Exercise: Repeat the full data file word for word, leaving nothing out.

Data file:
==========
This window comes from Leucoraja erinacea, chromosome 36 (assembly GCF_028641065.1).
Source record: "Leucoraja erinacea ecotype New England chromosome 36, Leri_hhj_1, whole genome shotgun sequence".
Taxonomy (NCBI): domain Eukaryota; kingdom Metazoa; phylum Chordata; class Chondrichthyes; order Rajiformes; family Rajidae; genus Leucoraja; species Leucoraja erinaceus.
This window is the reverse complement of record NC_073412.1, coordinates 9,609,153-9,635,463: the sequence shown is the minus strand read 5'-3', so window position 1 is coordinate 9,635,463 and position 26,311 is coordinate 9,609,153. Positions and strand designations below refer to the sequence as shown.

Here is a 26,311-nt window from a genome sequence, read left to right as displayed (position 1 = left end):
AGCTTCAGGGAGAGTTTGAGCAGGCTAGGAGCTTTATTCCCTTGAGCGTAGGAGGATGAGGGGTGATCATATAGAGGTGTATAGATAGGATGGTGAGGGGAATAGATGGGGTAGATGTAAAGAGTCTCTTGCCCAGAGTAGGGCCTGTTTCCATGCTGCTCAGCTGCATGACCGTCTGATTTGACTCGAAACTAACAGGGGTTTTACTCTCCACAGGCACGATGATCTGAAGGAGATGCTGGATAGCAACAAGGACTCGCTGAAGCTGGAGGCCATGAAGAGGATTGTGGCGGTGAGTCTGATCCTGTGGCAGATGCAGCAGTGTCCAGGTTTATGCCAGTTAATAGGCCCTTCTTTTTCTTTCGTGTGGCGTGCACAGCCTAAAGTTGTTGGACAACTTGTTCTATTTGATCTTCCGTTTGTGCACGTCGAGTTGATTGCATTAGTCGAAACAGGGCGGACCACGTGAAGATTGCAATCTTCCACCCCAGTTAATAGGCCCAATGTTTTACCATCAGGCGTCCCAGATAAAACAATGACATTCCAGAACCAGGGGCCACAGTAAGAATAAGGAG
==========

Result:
This window comes from Leucoraja erinacea, chromosome 36 (assembly GCF_028641065.1).
Source record: "Leucoraja erinacea ecotype New England chromosome 36, Leri_hhj_1, whole genome shotgun sequence".
Taxonomy (NCBI): domain Eukaryota; kingdom Metazoa; phylum Chordata; class Chondrichthyes; order Rajiformes; family Rajidae; genus Leucoraja; species Leucoraja erinaceus.
This window is the reverse complement of record NC_073412.1, coordinates 9,609,153-9,635,463: the sequence shown is the minus strand read 5'-3', so window position 1 is coordinate 9,635,463 and position 26,311 is coordinate 9,609,153. Positions and strand designations below refer to the sequence as shown.

Here is a 26,311-nt window from a genome sequence, read left to right as displayed (position 1 = left end):
AGCTTCAGGGAGAGTTTGAGCAGGCTAGGAGCTTTATTCCCTTGAGCGTAGGAGGATGAGGGGTGATCATATAGAGGTGTATAGATAGGATGGTGAGGGGAATAGATGGGGTAGATGTAAAGAGTCTCTTGCCCAGAGTAGGGCCTGTTTCCATGCTGCTCAGCTGCATGACCGTCTGATTTGACTCGAAACTAACAGGGGTTTTACTCTCCACAGGCACGATGATCTGAAGGAGATGCTGGATAGCAACAAGGACTCGCTGAAGCTGGAGGCCATGAAGAGGATTGTGGCGGTGAGTCTGATCCTGTGGCAGATGCAGCAGTGTCCAGGTTTATGCCAGTTAATAGGCCCTTCTTTTTCTTTCGTGTGGCGTGCACAGCCTAAAGTTGTTGGACAACTTGTTCTATTTGATCTTCCGTTTGTGCACGTCGAGTTGATTGCATTAGTCGAAACAGGGCGGACCACGTGAAGATTGCAATCTTCCACCCCAGTTAATAGGCCCAATGTTTTACCATCAGGCGTCCCAGATAAAACAATGACATTCCAGAACCAGGGGCCACAGTAAGAATAAGGAG